• Provide added security from any computer, wherever you are
  • Make easy for you with one-time sign-up and convenient

When will I know that Multifactor Authentication/Enhanced Login Security is set for my accounts?

Soon you will be prompted to sign up when you login to your online banking session. Sign up once at your computer, set up your phone numbers or email capability, and you're all set.

How will it affect my online banking experience?

One you set up your account, the next time you login it will be business as usual. The rest of your online banking experience will remain exactly the same.

Can I access my account from other computers at my home, my office, or on the road?

Multifactor Authentication identifies you as the true owner of your accounts by recognizing not only your password but your computer as well. If we don’t recognize your computer you’ve logged in from a public computer or one you haven’t used before, for example, we’ll ask you to choose from the options on the screen (call, text or email) for a onetime verification code as an additional line of defense to prevent unauthorized access. With Enhanced Login Security, you’ll be protected from whatever computer you’re using, whether you’re at home or on the go.

For more information on Multifactor Authentication/Enhanced Login Security please contact a branch representative today.


Heartbleed Bug

04/11/2014: The Bank of Fincastle confirmed with our service provider that both our website and internet banking services are not affected by the bug and our customers will not be adversely impacted.  Our service provider is monitoring the situation and taking the appropriate steps to ensure that our systems are secure.  Our customers’ information is not at risk.

According to In April 2014 came the announcement that a bug in software used by millions of web servers may have exposed many web sites' users to spying and eavesdropping, including the interception of their passwords and other account information The bug, dubbed "heartbleed," resides in a software library called OpenSSL that is used in servers, operating systems, email, and instant messaging systems. Ironically, this software is supposed to protect sensitive data as it travels back and forth.

"Heartbleed" allows hackers to easily trick servers running OpenSSL into revealing decryption keys stored on their memory. With those keys, the ill-intentioned can eavesdrop on encrypted communications, directly steal sensitive information, and impersonate users and services.

OpenSSL is employed in the widely used Apache and Nginx server software. 
Statistics from net monitoring firm Netcraft suggest that about 500,000 of the web's secure servers are running versions of the vulnerable software. (The bug gained its "heartbleed" moniker due to its occurring in the heartbeat extension for OpenSSL.)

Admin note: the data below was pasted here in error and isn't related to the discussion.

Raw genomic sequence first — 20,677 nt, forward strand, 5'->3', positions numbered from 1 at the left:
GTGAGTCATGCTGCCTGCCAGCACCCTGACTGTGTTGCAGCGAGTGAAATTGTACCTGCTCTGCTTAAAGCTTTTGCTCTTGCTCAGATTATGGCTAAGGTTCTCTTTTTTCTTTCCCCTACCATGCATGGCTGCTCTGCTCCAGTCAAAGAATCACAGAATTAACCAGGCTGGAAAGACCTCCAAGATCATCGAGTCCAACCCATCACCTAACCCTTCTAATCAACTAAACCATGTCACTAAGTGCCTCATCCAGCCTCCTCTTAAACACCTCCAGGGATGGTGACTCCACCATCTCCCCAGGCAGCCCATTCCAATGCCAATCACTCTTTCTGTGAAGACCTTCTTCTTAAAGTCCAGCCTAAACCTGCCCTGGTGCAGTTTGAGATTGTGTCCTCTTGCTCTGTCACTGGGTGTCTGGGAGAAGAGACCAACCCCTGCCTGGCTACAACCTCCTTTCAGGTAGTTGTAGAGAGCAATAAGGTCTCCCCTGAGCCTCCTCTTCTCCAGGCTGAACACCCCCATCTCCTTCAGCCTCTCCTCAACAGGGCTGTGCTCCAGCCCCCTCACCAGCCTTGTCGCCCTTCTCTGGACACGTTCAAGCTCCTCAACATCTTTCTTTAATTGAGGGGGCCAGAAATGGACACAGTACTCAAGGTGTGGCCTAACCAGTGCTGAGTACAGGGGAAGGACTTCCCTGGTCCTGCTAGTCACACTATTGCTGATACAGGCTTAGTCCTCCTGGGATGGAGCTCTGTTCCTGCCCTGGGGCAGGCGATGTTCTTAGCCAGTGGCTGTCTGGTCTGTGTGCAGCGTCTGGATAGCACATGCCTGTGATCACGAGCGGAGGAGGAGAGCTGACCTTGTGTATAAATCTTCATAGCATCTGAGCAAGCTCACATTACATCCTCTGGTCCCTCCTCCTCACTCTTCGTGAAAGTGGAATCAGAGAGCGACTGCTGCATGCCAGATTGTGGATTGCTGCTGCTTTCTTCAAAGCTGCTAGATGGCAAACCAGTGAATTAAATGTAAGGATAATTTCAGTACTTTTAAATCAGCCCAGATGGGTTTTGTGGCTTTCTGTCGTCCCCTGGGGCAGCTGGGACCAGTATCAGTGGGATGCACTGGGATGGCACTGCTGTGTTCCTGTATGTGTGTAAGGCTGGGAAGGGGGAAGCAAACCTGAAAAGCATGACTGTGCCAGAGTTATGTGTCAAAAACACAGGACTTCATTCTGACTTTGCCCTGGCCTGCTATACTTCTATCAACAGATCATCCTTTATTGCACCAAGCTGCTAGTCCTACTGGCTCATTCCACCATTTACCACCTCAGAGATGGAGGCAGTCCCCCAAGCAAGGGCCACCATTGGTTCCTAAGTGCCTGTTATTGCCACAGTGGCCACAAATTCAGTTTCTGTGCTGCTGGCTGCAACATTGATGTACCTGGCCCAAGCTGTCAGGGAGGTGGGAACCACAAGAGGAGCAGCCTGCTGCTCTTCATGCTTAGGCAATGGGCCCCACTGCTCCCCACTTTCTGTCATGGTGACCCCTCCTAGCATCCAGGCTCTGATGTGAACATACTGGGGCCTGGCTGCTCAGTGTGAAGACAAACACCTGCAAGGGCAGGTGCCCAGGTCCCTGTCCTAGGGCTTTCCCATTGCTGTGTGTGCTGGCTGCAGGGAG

The bug was discovered by researchers working for Google and security firm Codenomican. In a blog entry about their findings, the researchers said the "serious vulnerability" allowed anyone to read chunks of memory in servers running the flawed version of OpenSSL. Via this route, attackers could get at the secret keys used to scramble data as it passes between a server and its users. 

The bug has been present in versions of OpenSSL that have been available for over two years. The latest version of OpenSSL released on 7 April 2014 is no longer vulnerable to the bug. However, protecting a server from this vulnerability may not be merely a matter of installing the updated version of OpenSSL: if attackers had exploited the weakness at an earlier date, they could have already stolen the encryption keys, passwords, or other credentials required to access accounts on that server. 

Full protection might require web site operators' updating to the safer version of OpenSSL as well as getting new security certificates and generating new encryption keys. To help operators check their systems, security researchers have produced tools that will determine if servers are running vulnerable versions of OpenSSL. 

Unfortunately, as security experts have noted, there is not much that individual Internet users can do to protect themselves against the Heartbleed vulnerability, as resolution of the issue depends upon the operators of web sites making changes to their systems: Security experts warn there is little Internet users can do to protect themselves from the recently uncovered "Heartbleed" bug that exposes data to hackers, at least not until exploitable websites upgrade their software.


TAS Phishing Scam

The Internal Revenue Service has learned of a new phishing scam in which taxpayers receive emails purporting to be from the Taxpayer Advocate Service (and bearing the IRS logo). The email contains a bogus case number and says:

“Your reported 2013 income is flagged for review due to a document processing error. Your case has been forwarded to the Taxpayer Advocate Service for resolution assistance. To avoid delays in processing your 2013 filing contact the Taxpayer Advocate service for resolution assistance.”

The email contains a link where the recipient can find contact information for the “advocate” assigned to their case that solicits personal information such as the recipient’s legal name and contact information. There’s also a link to review “your reported income” that again solicits this kind of personal information.